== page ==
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peculiar advantage of excavating at Silchester lay not only in the excellent opportunities afforded by the site, but in the fact that it was occupied by the Romans, not as a camp but as a city, with just such an ordinary, quiet, every day existence as the town of Reading. Observing that the history of the city at Silchester at present was practically a blank and can only be recovered by the aid of such careful and systematic excavation as it was hoped would be carried out there, Mr. Hope described the position of the various remains. Both the east and west gates, he said, strongly resembled in plan as well as dimensions the larger entrances to some of the camps on the Roman wall in Northumberland, especially those of Cilurnum (Chester) and Amboglanna (Birdoswald). As these camps were walled certainly not later than the time of Hadrian (117-118), or according to some authorities as early as the days of Agricola (78-84), we might, perhaps, arrive at some idea of the comparative date of Silchester walls and gates. Up to last year the remains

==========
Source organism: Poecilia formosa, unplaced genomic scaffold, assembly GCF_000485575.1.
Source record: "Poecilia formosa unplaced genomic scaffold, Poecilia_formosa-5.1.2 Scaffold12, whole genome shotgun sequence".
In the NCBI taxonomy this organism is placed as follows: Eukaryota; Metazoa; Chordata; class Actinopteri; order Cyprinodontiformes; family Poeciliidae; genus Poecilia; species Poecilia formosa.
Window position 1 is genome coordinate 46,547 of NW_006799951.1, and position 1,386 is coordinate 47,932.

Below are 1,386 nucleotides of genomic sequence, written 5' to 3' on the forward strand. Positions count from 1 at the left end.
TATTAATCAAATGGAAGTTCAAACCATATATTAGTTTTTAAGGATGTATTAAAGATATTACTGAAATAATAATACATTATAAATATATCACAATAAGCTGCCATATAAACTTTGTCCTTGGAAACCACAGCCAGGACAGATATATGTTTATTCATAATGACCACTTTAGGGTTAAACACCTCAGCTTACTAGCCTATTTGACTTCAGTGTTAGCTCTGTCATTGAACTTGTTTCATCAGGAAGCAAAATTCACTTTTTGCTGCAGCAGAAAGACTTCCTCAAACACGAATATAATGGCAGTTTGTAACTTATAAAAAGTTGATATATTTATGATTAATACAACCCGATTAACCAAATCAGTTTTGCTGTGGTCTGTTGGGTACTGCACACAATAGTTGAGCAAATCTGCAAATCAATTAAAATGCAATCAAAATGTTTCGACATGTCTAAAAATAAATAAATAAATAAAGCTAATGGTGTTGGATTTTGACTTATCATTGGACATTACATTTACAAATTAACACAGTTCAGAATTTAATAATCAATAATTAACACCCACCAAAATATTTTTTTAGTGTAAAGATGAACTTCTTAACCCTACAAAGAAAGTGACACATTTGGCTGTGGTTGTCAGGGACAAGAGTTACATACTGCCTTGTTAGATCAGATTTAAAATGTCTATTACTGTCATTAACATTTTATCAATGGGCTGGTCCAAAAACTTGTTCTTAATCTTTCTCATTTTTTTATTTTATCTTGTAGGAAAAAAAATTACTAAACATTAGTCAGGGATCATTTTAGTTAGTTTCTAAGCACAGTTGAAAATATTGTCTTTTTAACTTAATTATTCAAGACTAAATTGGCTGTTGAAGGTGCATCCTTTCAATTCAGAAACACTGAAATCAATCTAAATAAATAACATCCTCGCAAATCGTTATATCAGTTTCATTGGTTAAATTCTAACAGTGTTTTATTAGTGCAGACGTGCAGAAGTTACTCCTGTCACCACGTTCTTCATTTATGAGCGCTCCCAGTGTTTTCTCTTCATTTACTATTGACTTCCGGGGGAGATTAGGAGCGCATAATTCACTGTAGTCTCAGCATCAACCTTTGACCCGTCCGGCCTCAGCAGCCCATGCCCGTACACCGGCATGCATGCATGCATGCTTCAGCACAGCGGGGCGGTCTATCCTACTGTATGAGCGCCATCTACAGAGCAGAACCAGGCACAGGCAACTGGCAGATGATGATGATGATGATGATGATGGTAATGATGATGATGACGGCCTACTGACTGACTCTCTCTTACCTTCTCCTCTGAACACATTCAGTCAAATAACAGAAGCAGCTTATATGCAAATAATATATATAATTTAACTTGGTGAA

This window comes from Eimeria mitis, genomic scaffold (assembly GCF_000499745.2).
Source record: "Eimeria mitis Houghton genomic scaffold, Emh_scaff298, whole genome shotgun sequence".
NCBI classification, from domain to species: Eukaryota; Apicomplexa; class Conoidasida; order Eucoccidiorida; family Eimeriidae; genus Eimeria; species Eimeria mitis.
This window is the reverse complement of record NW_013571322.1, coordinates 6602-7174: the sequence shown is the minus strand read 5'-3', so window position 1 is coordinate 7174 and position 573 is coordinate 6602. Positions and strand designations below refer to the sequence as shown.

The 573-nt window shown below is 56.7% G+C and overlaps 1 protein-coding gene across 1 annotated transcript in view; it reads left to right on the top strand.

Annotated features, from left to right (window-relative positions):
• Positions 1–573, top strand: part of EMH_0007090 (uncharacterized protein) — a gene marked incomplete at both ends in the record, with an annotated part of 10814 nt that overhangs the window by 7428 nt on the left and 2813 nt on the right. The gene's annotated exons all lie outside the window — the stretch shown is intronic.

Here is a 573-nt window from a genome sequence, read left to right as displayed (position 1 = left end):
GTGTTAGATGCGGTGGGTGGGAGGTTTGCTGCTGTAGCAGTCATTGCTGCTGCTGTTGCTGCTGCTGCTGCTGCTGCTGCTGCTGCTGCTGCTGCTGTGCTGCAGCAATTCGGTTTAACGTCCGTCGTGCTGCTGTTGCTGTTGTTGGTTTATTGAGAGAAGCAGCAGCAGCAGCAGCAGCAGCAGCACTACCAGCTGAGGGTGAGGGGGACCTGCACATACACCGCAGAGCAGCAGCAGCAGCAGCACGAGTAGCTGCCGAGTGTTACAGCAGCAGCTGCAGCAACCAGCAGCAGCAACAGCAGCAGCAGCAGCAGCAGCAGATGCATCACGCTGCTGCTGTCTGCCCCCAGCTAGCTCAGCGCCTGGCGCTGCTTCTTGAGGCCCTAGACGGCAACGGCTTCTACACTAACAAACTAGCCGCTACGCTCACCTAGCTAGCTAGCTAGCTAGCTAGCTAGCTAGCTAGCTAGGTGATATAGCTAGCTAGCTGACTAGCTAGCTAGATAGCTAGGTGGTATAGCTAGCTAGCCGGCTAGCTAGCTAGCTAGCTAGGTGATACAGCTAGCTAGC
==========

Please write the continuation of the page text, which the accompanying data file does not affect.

at Silchester included four or five houses, some baths, a circular edifice, supposed to be a temple, and the Forum and Basilica. Το these had been added what might prove to be two more temples, another large house-the largest yet uncovered-and, what was more important, nearly the whole of one of the principal insulæ had been uncovered. The insula examined showed that some, at any rate, of the large houses had much garden or other open ground, but it might be that this was in the rich quarter of the city, for if a similar state of things existed in other parts of the site the city would have been very sparsely covered with buildings. This, however, was not very likely, but only systematic excavation could settle the question. It was believed that the public baths of the city had not yet been found. Regarding the water supply, a well appeared to exist east of the Forum, and in the open ground south of the newly-discovered house a well had been found lined throughout with wood, with remains of the wooden bucket and a curious pewter basin at the bottom. Another question to be solved was-How was the city drained? A deep cutting made at the south gate showed that no sewer issued from the city there, as was the usual arrangement, and it was possible that the extraordinary absorptive power of the ground, which was so apparent after any heavy rainfall, might have been found sufficient even to carry off storm water. A further question was-Did the city contain a theatre? There was no irregularity of the ground that would warrant such a supposition, and yet the only theatre unearthed in a Romano-British city showed but